The problem I am in search of a solution for is the bloating - the endless water weight gain. The horrid water belly. The look is seriously like a big huge pregnant woman include jaw line completely disappearing. Although no cankles - so I got that going for me.

I do ultras. In particular the deca iron (have done the double/triple/and quintuple irons too). I just finished up my third deca falling shy at mile 217 on the run - had plenty of energy, had wicked blisters and quite frankly just wanted to sleep. Every single ultra from the triple on up at day two I throw my period, day 2.5-6days I start gaining measurable fluid weight (35 lbs was the max on this last venture) and then immediately dump it with intervention. Intervention has been: running (getting my ass off the bike seat), taking Lasix in the quintuple, and hydroxycuts as a last ditch effort in this last race. Heart rate values get scary (for me) and taking in more fluid is obviously not the answer. Sugar values can fluctuate pretty high sometimes (again for me). Without fail, for the decas around day 7-9 kidney stones get passed, for the quintuple it happened at day 5, and for the triple it happens right at the end of the race (all the events its when running). Most amount of kidney stones was this last venture at number 5 - that was quite enjoyable.

There is no one to ask about this stuff - only 4 other women (the hormone thing) and with that barely getting input. So I'm back to theories. Taking this season off and getting the body semi regulated and probably doing another go next season (maybe at the end of this year). Will be trying stuff out on my own personal camps again this year - so open to ideas, since I'm my own guinea pig and I really really really want to finish one of the decas again, just tired of the bloating and weight gain. Very concerned about long term damage. All my values have been very healthy thus far, in fact have gotten stronger in all test measures. Only other thing you might find intriguing - everything grows excessively during the decas - hair, nails. Have to physically cut my toe nails on the bike and again on the run (usual is maybe once every 6 weeks for toes) and the hair physically grows out a solid 2"s during the event (as evident with the highlights). Post race - I heal freaky quick. New toe nail growth is insane, and anything ripped/torn typically heals right up. Oh, and there is the start of the weight gain in the pool - my theory submerged for 17 hrs in water you're going to bloat. There is also a very nasty cough (usually producing blood - quite a bit, although the color makes me think its just irritation of the aggressive heaving cough) from the pool and heavy by day 3 on the bike. Attribute this to the chlorine inhalation and the heavy dust that is prevelant. Antibiotics/inhalers typically clear this stuff up - just usually really stubborn over putting drugs into the system with the level of abuse. Pain killers I only used 2 in this last event (infection in my pinky toe and heal was unbearable), all others, nothing was used.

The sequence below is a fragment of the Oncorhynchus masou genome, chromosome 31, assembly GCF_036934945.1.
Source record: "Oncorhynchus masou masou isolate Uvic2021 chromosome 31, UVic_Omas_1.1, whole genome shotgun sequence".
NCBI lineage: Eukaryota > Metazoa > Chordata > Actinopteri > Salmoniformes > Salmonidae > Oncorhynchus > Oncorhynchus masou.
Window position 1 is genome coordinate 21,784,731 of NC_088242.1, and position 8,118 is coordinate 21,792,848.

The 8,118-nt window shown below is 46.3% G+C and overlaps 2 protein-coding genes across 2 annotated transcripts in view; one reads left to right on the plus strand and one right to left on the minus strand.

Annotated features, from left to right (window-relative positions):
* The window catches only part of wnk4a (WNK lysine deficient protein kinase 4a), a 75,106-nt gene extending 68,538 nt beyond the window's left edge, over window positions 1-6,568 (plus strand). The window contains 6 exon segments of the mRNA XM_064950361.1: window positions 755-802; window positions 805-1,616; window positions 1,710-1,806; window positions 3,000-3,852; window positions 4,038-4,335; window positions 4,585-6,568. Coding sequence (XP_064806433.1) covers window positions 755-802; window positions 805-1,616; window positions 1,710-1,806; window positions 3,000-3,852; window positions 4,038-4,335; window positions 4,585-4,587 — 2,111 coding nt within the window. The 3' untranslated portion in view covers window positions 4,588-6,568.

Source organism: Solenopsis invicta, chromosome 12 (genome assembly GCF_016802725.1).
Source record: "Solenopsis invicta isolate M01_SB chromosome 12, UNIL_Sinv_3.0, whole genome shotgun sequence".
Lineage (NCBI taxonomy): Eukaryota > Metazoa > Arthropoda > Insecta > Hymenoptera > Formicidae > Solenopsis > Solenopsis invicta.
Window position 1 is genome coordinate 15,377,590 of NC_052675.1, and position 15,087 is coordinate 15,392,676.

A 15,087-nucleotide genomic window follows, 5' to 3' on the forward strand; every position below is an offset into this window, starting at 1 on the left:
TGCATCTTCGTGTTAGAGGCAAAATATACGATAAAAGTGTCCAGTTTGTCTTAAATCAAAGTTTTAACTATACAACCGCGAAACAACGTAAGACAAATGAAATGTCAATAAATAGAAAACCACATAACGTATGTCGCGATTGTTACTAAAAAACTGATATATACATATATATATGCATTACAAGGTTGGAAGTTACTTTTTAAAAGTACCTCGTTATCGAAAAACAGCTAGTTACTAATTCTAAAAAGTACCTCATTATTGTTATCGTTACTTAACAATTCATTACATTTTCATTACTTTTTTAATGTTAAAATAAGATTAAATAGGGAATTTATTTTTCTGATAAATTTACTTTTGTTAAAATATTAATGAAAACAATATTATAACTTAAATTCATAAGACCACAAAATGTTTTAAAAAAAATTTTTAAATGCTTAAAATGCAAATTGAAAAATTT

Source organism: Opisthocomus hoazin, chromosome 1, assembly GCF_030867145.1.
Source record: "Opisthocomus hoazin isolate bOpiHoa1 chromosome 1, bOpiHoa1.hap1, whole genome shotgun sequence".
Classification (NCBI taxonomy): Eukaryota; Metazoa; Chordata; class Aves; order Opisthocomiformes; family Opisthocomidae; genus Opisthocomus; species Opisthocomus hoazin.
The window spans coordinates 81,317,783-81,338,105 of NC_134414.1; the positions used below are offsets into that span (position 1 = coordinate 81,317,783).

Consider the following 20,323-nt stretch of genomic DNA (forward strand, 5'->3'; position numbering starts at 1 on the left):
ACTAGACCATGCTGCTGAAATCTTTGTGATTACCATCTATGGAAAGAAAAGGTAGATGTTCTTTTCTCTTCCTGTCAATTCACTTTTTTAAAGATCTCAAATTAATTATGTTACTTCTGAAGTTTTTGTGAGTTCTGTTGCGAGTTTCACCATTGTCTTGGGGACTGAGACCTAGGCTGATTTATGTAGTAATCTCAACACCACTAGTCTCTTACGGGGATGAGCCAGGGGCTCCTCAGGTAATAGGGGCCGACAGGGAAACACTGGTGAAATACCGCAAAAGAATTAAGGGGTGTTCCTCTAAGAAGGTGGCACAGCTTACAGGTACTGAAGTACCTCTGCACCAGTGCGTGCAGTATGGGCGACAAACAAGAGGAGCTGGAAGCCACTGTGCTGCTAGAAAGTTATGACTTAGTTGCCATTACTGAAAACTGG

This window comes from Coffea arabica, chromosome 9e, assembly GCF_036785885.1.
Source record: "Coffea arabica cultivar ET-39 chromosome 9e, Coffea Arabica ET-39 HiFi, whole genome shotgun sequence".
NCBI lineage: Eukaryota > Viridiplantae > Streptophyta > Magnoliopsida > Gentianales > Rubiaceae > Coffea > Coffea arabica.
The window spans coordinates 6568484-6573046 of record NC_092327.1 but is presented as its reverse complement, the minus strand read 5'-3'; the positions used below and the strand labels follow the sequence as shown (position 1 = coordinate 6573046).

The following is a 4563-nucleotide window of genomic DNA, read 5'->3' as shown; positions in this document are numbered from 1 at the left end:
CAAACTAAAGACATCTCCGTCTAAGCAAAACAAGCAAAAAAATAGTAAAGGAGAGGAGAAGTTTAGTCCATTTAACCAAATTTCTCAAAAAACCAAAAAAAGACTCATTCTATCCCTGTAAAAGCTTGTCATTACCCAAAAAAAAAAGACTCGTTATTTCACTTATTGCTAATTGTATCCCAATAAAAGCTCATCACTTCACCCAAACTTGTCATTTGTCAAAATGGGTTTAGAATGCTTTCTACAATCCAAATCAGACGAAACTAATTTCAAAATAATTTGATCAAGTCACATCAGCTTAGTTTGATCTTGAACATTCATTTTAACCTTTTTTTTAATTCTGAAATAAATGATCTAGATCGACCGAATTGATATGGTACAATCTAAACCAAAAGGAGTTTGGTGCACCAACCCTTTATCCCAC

I know there is muscle memory/adaptation - as this was single handed the easiest deca to date - second best attempt.

Give me whatcha got - as the lore of running has truly only told me what I already knew plus threw in some interesting data never read before.
thanks in advance for any crazy insight. I will not be offended if you have nothing as I always run into brick walls. If you'd rather not share this stuff here, I can be reached at eileensteilATaol.com as I really would like to hammer this race sometime soon, not waddle my way through.
~eileen
Quote Reply
Re: Tim Noakes: we need you back for a moment [Tim Noakes] [ In reply to ]
Quote | Reply
At ironguides we have a very simple indicator for our athletes to determine if they should seek more sodium/salt or more water during a race -- it aligns closely with your stance on the body's ability to dictate needs to the consciousness via cravings:
  • If your drink "tastes" too "watery" you need to increase your salt intake. For example, most athletes have had the experience that "the volunteers at that last aid station aren't mixing the Gatorade strong enough, it's way too dilute!" Well -- usually the drink's mixed right and that is your body's way of telling you that you're in fact diluting your own electrolytes, internally.